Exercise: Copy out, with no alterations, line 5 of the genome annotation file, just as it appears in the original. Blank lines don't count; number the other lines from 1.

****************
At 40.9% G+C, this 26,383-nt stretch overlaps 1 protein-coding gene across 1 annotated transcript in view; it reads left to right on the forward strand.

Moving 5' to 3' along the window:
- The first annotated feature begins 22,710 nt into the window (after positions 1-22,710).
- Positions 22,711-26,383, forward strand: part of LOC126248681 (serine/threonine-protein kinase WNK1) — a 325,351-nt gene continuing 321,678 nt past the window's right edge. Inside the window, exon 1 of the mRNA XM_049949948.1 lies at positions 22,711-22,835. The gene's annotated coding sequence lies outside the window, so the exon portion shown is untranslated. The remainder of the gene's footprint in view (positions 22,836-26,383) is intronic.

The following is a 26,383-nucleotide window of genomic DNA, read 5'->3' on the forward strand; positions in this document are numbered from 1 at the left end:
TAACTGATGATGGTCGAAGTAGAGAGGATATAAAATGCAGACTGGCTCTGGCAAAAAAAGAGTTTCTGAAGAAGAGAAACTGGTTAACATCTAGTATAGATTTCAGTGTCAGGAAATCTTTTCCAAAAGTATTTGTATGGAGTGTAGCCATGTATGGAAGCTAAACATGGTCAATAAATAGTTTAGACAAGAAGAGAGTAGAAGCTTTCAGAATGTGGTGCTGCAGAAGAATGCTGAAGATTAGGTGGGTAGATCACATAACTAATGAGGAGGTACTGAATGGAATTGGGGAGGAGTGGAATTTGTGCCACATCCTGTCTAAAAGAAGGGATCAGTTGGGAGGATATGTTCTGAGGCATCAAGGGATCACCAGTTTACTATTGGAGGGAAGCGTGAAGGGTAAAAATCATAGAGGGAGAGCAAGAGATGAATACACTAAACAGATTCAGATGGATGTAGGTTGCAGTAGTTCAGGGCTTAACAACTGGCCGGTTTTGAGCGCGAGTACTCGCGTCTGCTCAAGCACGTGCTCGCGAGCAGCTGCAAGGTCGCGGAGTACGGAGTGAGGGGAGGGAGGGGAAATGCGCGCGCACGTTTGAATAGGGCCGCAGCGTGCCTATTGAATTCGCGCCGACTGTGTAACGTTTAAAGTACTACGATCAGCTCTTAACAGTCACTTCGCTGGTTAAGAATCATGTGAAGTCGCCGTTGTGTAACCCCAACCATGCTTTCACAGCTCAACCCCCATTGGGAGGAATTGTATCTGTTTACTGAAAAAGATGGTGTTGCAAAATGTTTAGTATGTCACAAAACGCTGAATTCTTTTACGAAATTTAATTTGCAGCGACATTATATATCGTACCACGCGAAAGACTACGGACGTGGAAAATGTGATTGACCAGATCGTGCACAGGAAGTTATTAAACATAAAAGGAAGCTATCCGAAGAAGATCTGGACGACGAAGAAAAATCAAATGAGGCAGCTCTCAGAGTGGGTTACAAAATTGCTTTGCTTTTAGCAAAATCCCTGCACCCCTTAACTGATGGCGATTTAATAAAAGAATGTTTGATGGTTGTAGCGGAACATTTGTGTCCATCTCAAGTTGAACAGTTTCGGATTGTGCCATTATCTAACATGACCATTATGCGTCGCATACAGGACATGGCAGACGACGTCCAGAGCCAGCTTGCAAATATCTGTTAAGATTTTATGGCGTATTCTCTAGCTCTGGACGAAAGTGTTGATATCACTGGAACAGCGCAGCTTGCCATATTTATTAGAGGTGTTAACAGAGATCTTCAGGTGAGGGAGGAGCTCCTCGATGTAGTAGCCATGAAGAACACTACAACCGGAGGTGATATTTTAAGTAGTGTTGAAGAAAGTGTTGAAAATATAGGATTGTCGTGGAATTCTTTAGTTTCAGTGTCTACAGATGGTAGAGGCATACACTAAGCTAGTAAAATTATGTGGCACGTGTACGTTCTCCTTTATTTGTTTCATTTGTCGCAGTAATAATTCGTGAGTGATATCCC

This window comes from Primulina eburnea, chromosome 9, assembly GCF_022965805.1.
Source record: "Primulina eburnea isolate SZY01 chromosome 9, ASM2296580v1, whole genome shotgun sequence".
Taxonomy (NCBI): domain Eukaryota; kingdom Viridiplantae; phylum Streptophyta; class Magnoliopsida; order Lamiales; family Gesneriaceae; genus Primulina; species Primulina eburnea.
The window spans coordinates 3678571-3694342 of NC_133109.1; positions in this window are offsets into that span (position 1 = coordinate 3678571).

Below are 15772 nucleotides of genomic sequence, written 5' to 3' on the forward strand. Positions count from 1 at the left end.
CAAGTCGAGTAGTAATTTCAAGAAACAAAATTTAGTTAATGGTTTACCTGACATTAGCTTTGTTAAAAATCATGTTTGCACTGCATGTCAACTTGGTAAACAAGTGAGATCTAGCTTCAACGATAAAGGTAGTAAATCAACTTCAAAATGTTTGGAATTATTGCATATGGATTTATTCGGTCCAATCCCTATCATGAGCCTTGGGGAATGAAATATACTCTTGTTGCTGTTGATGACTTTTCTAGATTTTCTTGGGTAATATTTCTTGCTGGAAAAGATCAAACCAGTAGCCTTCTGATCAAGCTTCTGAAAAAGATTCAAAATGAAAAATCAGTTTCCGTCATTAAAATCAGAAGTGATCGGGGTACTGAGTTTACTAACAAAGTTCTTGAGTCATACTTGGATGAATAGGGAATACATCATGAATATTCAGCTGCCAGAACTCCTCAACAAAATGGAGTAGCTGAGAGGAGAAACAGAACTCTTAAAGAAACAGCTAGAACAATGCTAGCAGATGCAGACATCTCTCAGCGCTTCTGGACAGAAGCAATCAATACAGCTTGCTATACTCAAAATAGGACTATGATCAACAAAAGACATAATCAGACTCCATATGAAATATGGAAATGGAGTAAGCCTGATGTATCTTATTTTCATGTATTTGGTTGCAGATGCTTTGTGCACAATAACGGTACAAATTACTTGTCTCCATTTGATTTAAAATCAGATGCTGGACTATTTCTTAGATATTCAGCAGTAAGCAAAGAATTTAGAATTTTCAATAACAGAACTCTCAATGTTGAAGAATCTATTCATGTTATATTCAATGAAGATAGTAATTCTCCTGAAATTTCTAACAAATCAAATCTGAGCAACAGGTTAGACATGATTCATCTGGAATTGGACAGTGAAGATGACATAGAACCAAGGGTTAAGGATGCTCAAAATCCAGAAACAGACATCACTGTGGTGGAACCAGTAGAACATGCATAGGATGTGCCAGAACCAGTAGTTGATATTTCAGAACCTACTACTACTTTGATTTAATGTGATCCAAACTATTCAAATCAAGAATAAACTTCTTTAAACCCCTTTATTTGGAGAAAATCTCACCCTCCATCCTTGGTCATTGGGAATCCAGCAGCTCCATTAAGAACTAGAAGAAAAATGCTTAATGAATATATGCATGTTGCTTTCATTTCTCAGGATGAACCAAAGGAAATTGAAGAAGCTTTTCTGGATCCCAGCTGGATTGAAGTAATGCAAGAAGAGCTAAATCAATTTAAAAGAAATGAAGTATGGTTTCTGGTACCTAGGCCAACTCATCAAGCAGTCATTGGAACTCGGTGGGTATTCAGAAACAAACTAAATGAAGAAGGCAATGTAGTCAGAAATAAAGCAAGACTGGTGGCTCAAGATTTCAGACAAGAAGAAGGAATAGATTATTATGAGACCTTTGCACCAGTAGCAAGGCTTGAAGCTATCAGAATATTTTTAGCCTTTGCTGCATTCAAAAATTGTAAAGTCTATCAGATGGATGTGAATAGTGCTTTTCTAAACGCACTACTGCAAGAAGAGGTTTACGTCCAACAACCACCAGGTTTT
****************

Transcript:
The following is a 26,383-nucleotide window of genomic DNA, read 5'->3' on the forward strand; positions in this document are numbered from 1 at the left end: